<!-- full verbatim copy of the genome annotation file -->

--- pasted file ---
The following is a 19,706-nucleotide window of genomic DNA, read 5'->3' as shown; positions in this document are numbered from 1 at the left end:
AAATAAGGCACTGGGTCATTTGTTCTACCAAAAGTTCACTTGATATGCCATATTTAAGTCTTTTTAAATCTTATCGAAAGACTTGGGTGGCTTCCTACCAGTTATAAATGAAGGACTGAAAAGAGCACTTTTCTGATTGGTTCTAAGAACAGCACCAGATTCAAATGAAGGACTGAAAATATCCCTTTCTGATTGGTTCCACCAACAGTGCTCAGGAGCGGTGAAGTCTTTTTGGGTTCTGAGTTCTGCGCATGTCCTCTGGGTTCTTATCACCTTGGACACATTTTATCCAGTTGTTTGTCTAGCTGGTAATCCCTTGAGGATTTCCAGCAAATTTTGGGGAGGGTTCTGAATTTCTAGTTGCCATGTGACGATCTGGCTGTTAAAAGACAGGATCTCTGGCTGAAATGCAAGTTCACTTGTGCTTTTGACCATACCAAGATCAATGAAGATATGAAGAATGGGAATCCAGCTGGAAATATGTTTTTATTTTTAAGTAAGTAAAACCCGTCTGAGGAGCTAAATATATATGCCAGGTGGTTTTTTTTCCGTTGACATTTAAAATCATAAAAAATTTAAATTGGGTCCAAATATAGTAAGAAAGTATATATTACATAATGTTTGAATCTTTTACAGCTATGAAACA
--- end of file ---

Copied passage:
The following is a 19,706-nucleotide window of genomic DNA, read 5'->3' as shown; positions in this document are numbered from 1 at the left end:
AAATAAGGCACTGGGTCATTTGTTCTACCAAAAGTTCACTTGATATGCCATATTTAAGTCTTTTTAAATCTTATCGAAAGACTTGGGTGGCTTCCTACCAGTTATAAATGAAGGACTGAAAAGAGCACTTTTCTGATTGGTTCTAAGAACAGCACCAGATTCAAATGAAGGACTGAAAATATCCCTTTCTGATTGGTTCCACCAACAGTGCTCAGGAGCGGTGAAGTCTTTTTGGGTTCTGAGTTCTGCGCATGTCCTCTGGGTTCTTATCACCTTGGACACATTTTATCCAGTTGTTTGTCTAGCTGGTAATCCCTTGAGGATTTCCAGCAAATTTTGGGGAGGGTTCTGAATTTCTAGTTGCCATGTGACGATCTGGCTGTTAAAAGACAGGATCTCTGGCTGAAATGCAAGTTCACTTGTGCTTTTGACCATACCAAGATCAATGAAGATATGAAGAATGGGAATCCAGCTGGAAATATGTTTTTATTTTTAAGTAAGTAAAACCCGTCTGAGGAGCTAAATATATATGCCAGGTGGTTTTTTTTCCGTTGACATTTAAAATCATAAAAAATTTAAATTGGGTCCAAATATAGTAAGAAAGTATATATTACATAATGTTTGAATCTTTTACAGCTATGAAACA